I was every bit as praiseworthy I think last year.  I do.  I mean I've been pleased each year that I've been involved with NATO at the fact that NATO may not instantaneously do the right thing, but NATO does over time find its way to the right decisions.  It could not have survived all these years and been so successful all these years if it doesn't -- I mean it isn't a single country that just makes a decision.  It's now 26 countries.  One has to expect there are going to be differences of perspectives within them.


            No, I guess the short answer to your question is I think that NATO is an enormously valuable alliance.  It has the capability of doing a number of things.  No one ever suggested that it ought to be the only mechanism on the face of the earth that does anything in any part of the world, and that if it doesn't do it it should not be done.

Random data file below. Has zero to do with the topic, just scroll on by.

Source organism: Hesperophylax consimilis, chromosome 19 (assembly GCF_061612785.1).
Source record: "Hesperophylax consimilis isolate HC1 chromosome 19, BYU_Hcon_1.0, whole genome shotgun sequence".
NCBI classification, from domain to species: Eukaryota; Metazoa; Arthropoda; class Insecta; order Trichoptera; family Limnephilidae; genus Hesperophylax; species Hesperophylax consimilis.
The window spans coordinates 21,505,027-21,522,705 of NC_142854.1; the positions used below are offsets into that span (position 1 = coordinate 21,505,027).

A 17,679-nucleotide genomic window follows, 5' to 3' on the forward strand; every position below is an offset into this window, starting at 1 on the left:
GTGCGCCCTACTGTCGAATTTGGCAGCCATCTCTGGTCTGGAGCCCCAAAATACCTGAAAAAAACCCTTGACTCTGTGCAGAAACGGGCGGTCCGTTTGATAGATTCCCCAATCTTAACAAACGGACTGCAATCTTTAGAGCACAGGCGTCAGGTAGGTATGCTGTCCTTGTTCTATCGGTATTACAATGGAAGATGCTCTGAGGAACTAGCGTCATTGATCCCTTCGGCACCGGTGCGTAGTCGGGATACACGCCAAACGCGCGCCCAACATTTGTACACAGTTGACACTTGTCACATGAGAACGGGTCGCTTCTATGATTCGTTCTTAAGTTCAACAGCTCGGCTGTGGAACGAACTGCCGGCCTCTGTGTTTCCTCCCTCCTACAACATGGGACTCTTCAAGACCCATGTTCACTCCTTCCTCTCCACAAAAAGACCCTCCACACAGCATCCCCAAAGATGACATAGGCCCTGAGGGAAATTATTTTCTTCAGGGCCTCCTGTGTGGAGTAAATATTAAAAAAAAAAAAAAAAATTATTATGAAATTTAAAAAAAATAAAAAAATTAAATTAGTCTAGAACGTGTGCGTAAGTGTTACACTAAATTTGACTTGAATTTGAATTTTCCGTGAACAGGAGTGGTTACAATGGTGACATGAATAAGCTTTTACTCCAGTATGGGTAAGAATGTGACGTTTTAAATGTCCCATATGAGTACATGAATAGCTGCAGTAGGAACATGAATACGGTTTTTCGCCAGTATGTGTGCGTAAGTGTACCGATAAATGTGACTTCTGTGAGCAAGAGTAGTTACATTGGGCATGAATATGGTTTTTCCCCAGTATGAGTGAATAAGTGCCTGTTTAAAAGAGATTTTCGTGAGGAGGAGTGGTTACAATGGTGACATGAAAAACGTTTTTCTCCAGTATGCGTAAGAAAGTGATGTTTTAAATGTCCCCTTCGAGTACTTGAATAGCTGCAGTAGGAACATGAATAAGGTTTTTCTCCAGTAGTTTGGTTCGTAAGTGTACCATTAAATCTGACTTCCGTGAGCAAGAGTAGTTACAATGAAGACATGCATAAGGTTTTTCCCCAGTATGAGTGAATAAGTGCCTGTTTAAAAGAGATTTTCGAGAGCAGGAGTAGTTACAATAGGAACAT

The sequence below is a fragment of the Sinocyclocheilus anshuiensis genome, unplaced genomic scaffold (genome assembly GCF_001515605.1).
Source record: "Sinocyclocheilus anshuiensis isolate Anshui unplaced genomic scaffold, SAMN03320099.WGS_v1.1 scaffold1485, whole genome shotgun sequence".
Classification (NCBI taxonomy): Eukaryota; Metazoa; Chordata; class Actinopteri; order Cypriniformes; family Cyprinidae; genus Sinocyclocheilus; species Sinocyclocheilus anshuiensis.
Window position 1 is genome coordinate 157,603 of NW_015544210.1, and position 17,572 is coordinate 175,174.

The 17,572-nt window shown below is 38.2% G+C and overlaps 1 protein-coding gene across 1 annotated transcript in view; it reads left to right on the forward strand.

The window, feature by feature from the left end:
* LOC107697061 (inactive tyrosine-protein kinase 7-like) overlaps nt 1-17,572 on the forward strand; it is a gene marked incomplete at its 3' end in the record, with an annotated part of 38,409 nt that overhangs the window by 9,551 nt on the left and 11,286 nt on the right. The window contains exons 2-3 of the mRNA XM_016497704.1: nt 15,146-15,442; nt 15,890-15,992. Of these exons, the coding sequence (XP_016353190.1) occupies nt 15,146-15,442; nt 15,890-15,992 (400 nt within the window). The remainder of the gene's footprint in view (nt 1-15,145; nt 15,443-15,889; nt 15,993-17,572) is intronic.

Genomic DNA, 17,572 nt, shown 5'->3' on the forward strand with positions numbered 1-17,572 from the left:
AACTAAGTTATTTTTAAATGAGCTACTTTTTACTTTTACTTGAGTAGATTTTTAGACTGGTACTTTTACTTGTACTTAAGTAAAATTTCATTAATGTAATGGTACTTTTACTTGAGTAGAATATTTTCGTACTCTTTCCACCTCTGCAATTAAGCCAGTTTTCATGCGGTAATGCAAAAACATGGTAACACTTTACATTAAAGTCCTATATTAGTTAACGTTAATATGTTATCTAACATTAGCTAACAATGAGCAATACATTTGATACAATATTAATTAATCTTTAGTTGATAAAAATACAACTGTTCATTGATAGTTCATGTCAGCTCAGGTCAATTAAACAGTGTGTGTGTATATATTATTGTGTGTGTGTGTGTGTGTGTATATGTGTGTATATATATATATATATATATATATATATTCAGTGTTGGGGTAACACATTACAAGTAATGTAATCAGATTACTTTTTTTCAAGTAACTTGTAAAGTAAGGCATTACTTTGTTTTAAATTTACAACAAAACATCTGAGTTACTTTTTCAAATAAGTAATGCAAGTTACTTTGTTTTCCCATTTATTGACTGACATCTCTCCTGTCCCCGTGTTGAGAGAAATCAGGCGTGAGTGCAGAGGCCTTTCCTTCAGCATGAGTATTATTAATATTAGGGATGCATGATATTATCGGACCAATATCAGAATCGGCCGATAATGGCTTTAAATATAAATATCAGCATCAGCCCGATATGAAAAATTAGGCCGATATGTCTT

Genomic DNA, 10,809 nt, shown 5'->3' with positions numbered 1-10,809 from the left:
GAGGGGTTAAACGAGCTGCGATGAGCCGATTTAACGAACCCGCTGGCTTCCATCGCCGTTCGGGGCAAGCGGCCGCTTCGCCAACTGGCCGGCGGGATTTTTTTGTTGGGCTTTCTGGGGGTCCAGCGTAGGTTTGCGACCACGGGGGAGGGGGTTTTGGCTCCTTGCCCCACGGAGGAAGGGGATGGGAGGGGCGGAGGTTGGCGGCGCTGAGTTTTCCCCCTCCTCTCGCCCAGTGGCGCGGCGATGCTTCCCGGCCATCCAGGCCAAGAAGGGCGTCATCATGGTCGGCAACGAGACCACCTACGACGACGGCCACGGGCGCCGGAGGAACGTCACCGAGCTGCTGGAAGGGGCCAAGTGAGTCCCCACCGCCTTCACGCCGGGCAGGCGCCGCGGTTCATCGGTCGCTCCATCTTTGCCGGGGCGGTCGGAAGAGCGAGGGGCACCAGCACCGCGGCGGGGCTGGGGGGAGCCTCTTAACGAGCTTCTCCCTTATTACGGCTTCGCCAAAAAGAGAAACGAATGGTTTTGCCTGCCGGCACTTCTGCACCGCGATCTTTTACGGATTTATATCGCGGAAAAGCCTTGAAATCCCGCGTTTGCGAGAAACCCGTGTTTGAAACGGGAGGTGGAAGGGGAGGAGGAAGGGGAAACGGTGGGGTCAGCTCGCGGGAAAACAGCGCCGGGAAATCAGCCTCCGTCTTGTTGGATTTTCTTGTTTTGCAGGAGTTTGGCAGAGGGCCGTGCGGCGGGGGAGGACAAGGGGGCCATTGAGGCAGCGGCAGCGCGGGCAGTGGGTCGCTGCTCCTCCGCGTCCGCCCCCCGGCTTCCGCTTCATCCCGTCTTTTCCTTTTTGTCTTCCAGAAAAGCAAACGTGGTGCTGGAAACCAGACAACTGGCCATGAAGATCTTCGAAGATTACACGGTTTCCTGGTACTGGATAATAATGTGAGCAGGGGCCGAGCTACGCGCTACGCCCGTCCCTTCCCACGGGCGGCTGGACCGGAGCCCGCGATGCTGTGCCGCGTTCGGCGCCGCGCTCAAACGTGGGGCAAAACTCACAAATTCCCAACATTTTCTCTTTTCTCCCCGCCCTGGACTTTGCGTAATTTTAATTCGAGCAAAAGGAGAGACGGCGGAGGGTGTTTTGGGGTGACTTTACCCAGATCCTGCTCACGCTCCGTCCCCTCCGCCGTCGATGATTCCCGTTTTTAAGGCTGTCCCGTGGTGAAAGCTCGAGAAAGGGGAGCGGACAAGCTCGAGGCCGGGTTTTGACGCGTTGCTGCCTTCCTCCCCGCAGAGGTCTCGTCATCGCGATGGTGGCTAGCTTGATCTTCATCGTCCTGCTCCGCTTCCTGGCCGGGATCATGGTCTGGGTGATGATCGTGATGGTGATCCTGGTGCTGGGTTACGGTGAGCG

So I think your question while clever misunderstands the euphemism.


            Press:  [inaudible].  I've got another unsolvable question.


            Rumsfeld:  This is for Nick Burns, the Ambassador to NATO.


            Press:  Perhaps.


            Can NATO solve a simple problem?  The U.S. risks over-stretch without the 25 European nations and the European nations risk insignificance without the U.S..  Do you think NATO can solve that problem?


            Rumsfeld:  I think in one sense NATO does solve that problem and is solving it.  If you think of the number of NATO nations that are involved in Iraq and the number of NATO nations involved in Afghanistan, the number of NATO nations involved in Kosovo, the advantages are several. 


            First, from a stress standpoint and just having that kind of broader capability and capacity is a very helpful thing from the standpoint of those countries.


            Second, the breadth of involvement on the part of NATO countries in these kinds of activities puts a lot of countries with a stake in the success of those activities and that's a good thing.  Everyone does not have to do everything and indeed it's unlikely that everyone will do everything.